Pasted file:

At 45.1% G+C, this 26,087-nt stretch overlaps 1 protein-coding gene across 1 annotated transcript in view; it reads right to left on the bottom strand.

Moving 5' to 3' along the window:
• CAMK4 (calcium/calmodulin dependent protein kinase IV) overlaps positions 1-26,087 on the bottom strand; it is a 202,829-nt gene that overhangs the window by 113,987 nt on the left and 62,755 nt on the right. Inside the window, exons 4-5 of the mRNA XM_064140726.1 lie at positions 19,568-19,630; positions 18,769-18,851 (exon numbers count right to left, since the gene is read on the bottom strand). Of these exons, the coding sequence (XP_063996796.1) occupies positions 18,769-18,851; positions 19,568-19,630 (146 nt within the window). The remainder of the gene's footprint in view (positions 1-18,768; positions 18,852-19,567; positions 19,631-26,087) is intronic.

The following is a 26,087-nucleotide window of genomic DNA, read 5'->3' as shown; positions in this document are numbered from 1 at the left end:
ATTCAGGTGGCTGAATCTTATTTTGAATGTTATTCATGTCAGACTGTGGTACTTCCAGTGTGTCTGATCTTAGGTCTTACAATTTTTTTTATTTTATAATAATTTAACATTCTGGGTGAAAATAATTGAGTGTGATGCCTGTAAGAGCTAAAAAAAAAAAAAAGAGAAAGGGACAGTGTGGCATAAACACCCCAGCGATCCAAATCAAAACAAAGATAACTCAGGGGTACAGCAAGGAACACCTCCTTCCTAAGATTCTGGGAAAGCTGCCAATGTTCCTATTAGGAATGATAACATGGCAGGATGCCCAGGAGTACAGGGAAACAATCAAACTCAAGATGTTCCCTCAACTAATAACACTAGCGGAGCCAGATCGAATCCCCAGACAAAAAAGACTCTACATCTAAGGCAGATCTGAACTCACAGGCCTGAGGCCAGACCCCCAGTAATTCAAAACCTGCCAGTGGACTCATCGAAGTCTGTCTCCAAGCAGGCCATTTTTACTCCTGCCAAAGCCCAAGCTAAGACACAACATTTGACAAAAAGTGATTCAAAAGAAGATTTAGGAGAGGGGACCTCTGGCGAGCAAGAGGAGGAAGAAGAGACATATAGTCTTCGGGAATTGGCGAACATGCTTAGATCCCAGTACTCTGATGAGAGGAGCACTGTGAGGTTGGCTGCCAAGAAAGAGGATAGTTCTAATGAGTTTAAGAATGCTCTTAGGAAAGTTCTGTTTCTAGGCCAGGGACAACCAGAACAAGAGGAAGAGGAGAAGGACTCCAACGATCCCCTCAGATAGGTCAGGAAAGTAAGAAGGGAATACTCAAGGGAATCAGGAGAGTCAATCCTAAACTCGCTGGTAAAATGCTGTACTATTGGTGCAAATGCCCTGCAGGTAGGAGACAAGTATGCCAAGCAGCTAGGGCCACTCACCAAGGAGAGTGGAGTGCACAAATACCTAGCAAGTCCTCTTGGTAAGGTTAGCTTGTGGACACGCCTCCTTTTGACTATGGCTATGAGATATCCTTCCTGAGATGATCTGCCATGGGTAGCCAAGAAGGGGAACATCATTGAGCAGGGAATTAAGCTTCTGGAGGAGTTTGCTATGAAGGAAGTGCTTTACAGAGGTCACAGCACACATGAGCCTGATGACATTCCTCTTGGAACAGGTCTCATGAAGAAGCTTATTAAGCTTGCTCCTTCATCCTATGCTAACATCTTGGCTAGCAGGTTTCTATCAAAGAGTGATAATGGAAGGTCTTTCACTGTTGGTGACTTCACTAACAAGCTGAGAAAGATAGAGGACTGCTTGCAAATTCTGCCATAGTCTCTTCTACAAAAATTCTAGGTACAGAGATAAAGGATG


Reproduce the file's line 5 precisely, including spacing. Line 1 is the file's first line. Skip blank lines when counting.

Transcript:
ATTCAGGTGGCTGAATCTTATTTTGAATGTTATTCATGTCAGACTGTGGTACTTCCAGTGTGTCTGATCTTAGGTCTTACAATTTTTTTTATTTTATAATAATTTAACATTCTGGGTGAAAATAATTGAGTGTGATGCCTGTAAGAGCTAAAAAAAAAAAAAAGAGAAAGGGACAGTGTGGCATAAACACCCCAGCGATCCAAATCAAAACAAAGATAACTCAGGGGTACAGCAAGGAACACCTCCTTCCTAAGATTCTGGGAAAGCTGCCAATGTTCCTATTAGGAATGATAACATGGCAGGATGCCCAGGAGTACAGGGAAACAATCAAACTCAAGATGTTCCCTCAACTAATAACACTAGCGGAGCCAGATCGAATCCCCAGACAAAAAAGACTCTACATCTAAGGCAGATCTGAACTCACAGGCCTGAGGCCAGACCCCCAGTAATTCAAAACCTGCCAGTGGACTCATCGAAGTCTGTCTCCAAGCAGGCCATTTTTACTCCTGCCAAAGCCCAAGCTAAGACACAACATTTGACAAAAAGTGATTCAAAAGAAGATTTAGGAGAGGGGACCTCTGGCGAGCAAGAGGAGGAAGAAGAGACATATAGTCTTCGGGAATTGGCGAACATGCTTAGATCCCAGTACTCTGATGAGAGGAGCACTGTGAGGTTGGCTGCCAAGAAAGAGGATAGTTCTAATGAGTTTAAGAATGCTCTTAGGAAAGTTCTGTTTCTAGGCCAGGGACAACCAGAACAAGAGGAAGAGGAGAAGGACTCCAACGATCCCCTCAGATAGGTCAGGAAAGTAAGAAGGGAATACTCAAGGGAATCAGGAGAGTCAATCCTAAACTCGCTGGTAAAATGCTGTACTATTGGTGCAAATGCCCTGCAGGTAGGAGACAAGTATGCCAAGCAGCTAGGGCCACTCACCAAGGAGAGTGGAGTGCACAAATACCTAGCAAGTCCTCTTGGTAAGGTTAGCTTGTGGACACGCCTCCTTTTGACTATGGCTATGAGATATCCTTCCTGAGATGATCTGCCATGGGTAGCCAAGAAGGGGAACATCATTGAGCAGGGAATTAAGCTTCTGGAGGAGTTTGCTATGAAGGAAGTGCTTTACAGAGGTCACAGCACACATGAGCCTGATGACATTCCTCTTGGAACAGGTCTCATGAAGAAGCTTATTAAGCTTGCTCCTTCATCCTATGCTAACATCTTGGCTAGCAGGTTTCTATCAAAGAGTGATAATGGAAGGTCTTTCACTGTTGGTGACTTCACTAACAAGCTGAGAAAGATAGAGGACTGCTTGCAAATTCTGCCATAGTCTCTTCTACAAAAATTCTAGGTACAGAGATAAAGGATG